Median EYFP levels from receivers were averaged from three trials for all patterns (Fig. 3c). As expected, receivers are activated to higher levels by patterns in set1 (\({\overrightarrow{p}}_{6}\) to \({\overrightarrow{p}}_{11}\)) than those in set0 (\({\overrightarrow{p}}_{0}\) to \({\overrightarrow{p}}_{5}\)). The BFP expression levels are uniform across patterns, indicating that the distinctions among observed EYFP signals are not due to the variability in receiver growth or a disproportionate mix of senders and receivers. These results suggest that OHC14 collectively produced by senders with various P_{lux} mutations (i.e., weights) can be effectively summated in receivers. The activation function of receivers with a positive feedback loop was capable of classify the input patterns.
Developing an algorithm to learn the weights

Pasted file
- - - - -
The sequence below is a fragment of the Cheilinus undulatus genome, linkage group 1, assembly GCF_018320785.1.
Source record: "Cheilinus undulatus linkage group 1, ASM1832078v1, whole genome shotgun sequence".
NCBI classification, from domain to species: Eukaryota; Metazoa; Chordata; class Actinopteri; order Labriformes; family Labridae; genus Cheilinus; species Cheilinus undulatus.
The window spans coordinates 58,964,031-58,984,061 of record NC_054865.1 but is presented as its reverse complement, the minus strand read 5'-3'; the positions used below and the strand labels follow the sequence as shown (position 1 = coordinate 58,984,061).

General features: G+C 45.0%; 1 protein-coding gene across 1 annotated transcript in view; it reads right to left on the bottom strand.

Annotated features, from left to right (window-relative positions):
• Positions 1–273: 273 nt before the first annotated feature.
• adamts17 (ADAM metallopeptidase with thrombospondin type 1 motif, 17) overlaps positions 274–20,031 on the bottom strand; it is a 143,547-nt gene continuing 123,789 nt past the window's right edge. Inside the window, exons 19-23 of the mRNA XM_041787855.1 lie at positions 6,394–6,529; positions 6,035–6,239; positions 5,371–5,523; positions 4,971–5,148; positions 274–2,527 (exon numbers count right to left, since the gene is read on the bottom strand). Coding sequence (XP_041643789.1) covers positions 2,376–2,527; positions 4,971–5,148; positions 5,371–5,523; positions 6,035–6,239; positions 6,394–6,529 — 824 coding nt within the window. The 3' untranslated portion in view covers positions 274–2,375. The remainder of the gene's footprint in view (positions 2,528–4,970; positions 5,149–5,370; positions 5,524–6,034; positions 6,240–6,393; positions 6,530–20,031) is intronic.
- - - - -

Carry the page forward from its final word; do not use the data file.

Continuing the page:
Subsequently, we developed an algorithm to systematically search for P_{lux} promoter strength that can map patterns onto target activation levels in receivers. We modeled the system in a series of steps (Fig. 4a), following the procedures in experiments. First, we started with senders of random weights. Selected senders were induced by chemical inputs, then mixed and incubated together with receivers. Next, the receiver output were compared with predefined target levels for error calculation (i.e., loss function) to update weights. Newly updated weights were then fed into the model again to iterate the steps until the receiver output became sufficiently close to targets. In particular, the activation function σ of receivers was experimentally measured (Fig. 4c), using the sender mCherry levels as input.